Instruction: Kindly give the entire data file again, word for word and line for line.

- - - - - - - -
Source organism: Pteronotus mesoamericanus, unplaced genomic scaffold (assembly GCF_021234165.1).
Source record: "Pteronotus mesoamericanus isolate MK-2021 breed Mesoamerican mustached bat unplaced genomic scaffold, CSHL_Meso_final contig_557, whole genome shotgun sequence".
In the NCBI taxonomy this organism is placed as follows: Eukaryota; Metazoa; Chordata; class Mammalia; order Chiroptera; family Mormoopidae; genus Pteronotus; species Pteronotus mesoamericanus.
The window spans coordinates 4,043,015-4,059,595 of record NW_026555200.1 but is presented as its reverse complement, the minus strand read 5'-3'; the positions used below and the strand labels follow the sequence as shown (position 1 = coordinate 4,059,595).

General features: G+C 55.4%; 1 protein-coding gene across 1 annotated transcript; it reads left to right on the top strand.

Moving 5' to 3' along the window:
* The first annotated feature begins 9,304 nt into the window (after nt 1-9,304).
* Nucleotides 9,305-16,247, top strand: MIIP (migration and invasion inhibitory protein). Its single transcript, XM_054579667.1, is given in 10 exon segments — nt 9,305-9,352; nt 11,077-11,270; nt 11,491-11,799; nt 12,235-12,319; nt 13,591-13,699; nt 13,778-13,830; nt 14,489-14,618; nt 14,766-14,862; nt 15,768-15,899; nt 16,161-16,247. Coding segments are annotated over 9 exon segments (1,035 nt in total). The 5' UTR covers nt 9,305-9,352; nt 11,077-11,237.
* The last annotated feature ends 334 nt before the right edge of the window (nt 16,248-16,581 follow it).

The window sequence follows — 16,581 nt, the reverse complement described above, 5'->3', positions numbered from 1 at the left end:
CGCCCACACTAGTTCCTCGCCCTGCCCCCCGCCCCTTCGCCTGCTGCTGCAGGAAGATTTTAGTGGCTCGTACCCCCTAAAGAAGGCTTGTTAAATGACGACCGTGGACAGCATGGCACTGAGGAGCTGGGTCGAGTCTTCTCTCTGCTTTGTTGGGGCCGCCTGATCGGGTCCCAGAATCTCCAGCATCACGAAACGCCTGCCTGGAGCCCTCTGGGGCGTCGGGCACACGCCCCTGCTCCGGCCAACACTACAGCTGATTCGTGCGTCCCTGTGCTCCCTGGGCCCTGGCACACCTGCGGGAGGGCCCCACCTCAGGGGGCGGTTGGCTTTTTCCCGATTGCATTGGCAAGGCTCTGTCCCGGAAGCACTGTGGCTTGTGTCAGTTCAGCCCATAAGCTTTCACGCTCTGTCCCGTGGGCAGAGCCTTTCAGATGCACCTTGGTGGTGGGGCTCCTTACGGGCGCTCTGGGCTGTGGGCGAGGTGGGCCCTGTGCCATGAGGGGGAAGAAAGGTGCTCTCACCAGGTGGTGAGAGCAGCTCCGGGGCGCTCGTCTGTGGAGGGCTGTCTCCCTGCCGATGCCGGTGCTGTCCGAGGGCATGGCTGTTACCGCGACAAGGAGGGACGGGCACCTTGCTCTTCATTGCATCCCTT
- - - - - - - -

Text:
Source organism: Pteronotus mesoamericanus, unplaced genomic scaffold (assembly GCF_021234165.1).
Source record: "Pteronotus mesoamericanus isolate MK-2021 breed Mesoamerican mustached bat unplaced genomic scaffold, CSHL_Meso_final contig_557, whole genome shotgun sequence".
In the NCBI taxonomy this organism is placed as follows: Eukaryota; Metazoa; Chordata; class Mammalia; order Chiroptera; family Mormoopidae; genus Pteronotus; species Pteronotus mesoamericanus.
The window spans coordinates 4,043,015-4,059,595 of record NW_026555200.1 but is presented as its reverse complement, the minus strand read 5'-3'; the positions used below and the strand labels follow the sequence as shown (position 1 = coordinate 4,059,595).

General features: G+C 55.4%; 1 protein-coding gene across 1 annotated transcript; it reads left to right on the top strand.

Moving 5' to 3' along the window:
* The first annotated feature begins 9,304 nt into the window (after nt 1-9,304).
* Nucleotides 9,305-16,247, top strand: MIIP (migration and invasion inhibitory protein). Its single transcript, XM_054579667.1, is given in 10 exon segments — nt 9,305-9,352; nt 11,077-11,270; nt 11,491-11,799; nt 12,235-12,319; nt 13,591-13,699; nt 13,778-13,830; nt 14,489-14,618; nt 14,766-14,862; nt 15,768-15,899; nt 16,161-16,247. Coding segments are annotated over 9 exon segments (1,035 nt in total). The 5' UTR covers nt 9,305-9,352; nt 11,077-11,237.
* The last annotated feature ends 334 nt before the right edge of the window (nt 16,248-16,581 follow it).

The window sequence follows — 16,581 nt, the reverse complement described above, 5'->3', positions numbered from 1 at the left end:
CGCCCACACTAGTTCCTCGCCCTGCCCCCCGCCCCTTCGCCTGCTGCTGCAGGAAGATTTTAGTGGCTCGTACCCCCTAAAGAAGGCTTGTTAAATGACGACCGTGGACAGCATGGCACTGAGGAGCTGGGTCGAGTCTTCTCTCTGCTTTGTTGGGGCCGCCTGATCGGGTCCCAGAATCTCCAGCATCACGAAACGCCTGCCTGGAGCCCTCTGGGGCGTCGGGCACACGCCCCTGCTCCGGCCAACACTACAGCTGATTCGTGCGTCCCTGTGCTCCCTGGGCCCTGGCACACCTGCGGGAGGGCCCCACCTCAGGGGGCGGTTGGCTTTTTCCCGATTGCATTGGCAAGGCTCTGTCCCGGAAGCACTGTGGCTTGTGTCAGTTCAGCCCATAAGCTTTCACGCTCTGTCCCGTGGGCAGAGCCTTTCAGATGCACCTTGGTGGTGGGGCTCCTTACGGGCGCTCTGGGCTGTGGGCGAGGTGGGCCCTGTGCCATGAGGGGGAAGAAAGGTGCTCTCACCAGGTGGTGAGAGCAGCTCCGGGGCGCTCGTCTGTGGAGGGCTGTCTCCCTGCCGATGCCGGTGCTGTCCGAGGGCATGGCTGTTACCGCGACAAGGAGGGACGGGCACCTTGCTCTTCATTGCATCCCTT